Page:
DENVER — The Reds really put the “bonus” in bonus baseball.
Facing the prospect of dropping a third straight game to the last-place Rockies at Coors Field on Saturday night, Cincinnati had to claw its way to a hard-fought, 12-inning victory over Colorado, 6-5. The win improved the Reds’ record in extra-inning affairs this season to 7-2.
“I don’t even know where to start,” manager David Bell said. “But it was fun to be a part of.”
Cincinnati’s lineup was 0-for-10 with runners in scoring position until the top of the 11th inning, when Kyle Farmer crushed a two-run homer to give the Reds a 4-2 lead. But Colorado tied the game in the bottom of the 11th on a two-run double by Josh Fuentes. Undeterred, the Reds came right back with two more runs in the 12th, thanks to a Nick Castellanos RBI double and an RBI groundout by Eugenio Suárez.
On the ninth day of a three-city, 10-day road trip, coming off two difficult losses at Coors Field, it wouldn’t have been a shocker if the Reds had come out flat Saturday night. Instead, without Mike Moustakas and Nick Senzel in the starting lineup due to respective heel contusions, Cincinnati found a way to get it done.
The game had a little bit of everything — strong starting pitching, effective relief out of the bullpen, great defensive plays and clutch hits in extra innings.
It started with the starter. Tyler Mahle tied a career high by going seven innings, as he gave up two runs on seven hits, walking none and striking out four. It was the first time that the right-hander made it through seven this season. It was a welcome sight for a pitching staff that gave up 22 runs over the first two games of the series.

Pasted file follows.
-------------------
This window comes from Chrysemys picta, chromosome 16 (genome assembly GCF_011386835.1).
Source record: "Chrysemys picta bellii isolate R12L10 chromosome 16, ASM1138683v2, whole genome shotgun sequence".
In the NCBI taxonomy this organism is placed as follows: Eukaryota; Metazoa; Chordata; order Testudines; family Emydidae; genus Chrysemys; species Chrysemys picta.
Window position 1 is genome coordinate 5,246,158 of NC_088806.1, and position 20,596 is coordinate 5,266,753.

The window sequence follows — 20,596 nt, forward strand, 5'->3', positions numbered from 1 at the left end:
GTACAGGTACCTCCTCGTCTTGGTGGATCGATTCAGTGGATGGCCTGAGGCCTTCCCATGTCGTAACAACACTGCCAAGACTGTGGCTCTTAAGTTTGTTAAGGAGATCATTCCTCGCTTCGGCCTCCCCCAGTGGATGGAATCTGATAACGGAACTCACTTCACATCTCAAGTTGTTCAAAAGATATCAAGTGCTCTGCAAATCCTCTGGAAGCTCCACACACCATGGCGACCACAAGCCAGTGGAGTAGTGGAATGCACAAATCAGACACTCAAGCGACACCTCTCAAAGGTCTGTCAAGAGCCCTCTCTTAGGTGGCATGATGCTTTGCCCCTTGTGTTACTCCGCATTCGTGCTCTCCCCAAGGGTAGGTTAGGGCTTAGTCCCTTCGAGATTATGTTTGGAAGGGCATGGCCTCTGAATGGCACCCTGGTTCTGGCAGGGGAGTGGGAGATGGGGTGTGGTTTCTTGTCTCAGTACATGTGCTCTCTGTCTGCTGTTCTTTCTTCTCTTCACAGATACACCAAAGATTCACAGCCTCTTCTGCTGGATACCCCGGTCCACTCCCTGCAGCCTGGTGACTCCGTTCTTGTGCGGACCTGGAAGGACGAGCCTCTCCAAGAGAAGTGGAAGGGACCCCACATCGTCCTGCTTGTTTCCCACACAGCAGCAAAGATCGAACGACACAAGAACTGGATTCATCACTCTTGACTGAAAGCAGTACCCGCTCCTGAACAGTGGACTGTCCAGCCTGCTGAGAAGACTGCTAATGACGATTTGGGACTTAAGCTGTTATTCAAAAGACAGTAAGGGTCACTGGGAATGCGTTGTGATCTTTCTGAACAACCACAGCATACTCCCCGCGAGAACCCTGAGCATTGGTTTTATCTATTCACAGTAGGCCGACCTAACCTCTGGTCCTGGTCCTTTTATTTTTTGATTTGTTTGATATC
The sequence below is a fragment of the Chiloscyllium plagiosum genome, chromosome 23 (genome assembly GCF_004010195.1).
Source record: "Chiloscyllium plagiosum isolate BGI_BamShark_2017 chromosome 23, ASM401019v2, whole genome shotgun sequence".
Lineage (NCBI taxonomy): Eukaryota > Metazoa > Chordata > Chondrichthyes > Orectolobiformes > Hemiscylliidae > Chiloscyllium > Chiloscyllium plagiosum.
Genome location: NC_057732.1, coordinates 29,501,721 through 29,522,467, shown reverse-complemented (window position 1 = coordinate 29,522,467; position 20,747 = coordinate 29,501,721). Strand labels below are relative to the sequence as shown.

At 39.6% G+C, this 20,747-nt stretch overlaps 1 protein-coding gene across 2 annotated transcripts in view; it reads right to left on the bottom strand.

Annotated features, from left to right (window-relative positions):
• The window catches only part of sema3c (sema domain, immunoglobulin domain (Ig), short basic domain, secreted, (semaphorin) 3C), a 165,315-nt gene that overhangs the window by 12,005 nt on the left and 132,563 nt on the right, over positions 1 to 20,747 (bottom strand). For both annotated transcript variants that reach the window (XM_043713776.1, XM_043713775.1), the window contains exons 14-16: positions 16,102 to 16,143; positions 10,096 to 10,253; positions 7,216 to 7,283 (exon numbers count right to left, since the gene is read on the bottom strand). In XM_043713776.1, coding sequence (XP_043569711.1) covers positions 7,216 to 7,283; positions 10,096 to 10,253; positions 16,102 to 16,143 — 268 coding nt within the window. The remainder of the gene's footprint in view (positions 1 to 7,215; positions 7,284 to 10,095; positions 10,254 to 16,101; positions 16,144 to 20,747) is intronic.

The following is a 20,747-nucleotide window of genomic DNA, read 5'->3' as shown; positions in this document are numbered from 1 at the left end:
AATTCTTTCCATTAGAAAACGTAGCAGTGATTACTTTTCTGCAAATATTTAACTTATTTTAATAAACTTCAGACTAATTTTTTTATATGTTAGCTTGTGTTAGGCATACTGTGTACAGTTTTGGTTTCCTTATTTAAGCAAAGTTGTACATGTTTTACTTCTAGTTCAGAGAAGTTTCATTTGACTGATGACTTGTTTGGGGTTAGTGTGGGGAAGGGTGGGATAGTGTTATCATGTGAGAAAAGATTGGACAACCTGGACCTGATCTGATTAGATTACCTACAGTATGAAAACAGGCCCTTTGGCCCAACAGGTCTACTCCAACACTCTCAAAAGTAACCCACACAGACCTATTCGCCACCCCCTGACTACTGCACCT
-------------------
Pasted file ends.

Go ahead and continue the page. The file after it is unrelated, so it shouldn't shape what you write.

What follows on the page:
“I located my fastball and split-finger pretty well — especially the split — to get some early contact,” Mahle said. “My slider was below average today, but just having the other two pitches was huge tonight.”
Mahle gave way to the bullpen after seven, and the trio of Tejay Antone, Lucas Sims and Heath Hembree gave the Reds five solid innings to give the lineup a chance to finally break through. Getting into extra innings, as it has so often in this young season, was the wake-up call it needed.
But the game may never have reached extras if not for a spectacular catch on the warning track by center fielder Shogo Akiyama in the bottom of the ninth. Garrett Hampson drove a ball deep to center, bidding for his second extra-base hit of the game. With his speed, he would’ve been standing on third, at minimum, had the ball hit the ground.
Akiyama ran it down, though, capping the play with a graceful leap to make the grab and preserve the tie. Jesse Winker, who was running over from left field, immediately gave Akiyama a bear hug, overjoyed at the play despite his own 0-for-6 night at the plate.
“I think Wink’s reaction to Shogo making that catch is probably just as great as Shogo making that catch,” Castellanos said.
All that was left was the game-winning hit. Castellanos obliged, lining a double into the right-center-field gap for this third hit of the game — he also launched his 10th homer of the season in the third and singled in the eighth.
For Castellanos, this win wasn’t about an individual pitch, play or hit, as great as some of them were.
“I’m a big believer in friendships and bonds and pulling for each other and staying up, staying in the game and staying engaged; not just waiting til the last out is over,” he said. “Even though our record isn’t what we want it to be right now, we still have those types of relationships in our dugout.”
The Reds have taken their hits, whether through injuries or stretches of poor play. But if Saturday’s victory proved anything, it’s that this club has fight, even when it could make excuses not to.
“At the end of the day, just get a win,” Castellanos said. “At the end of the day, that’s all that matters. It’s just buying into that and believing that we’ve got to do it together.”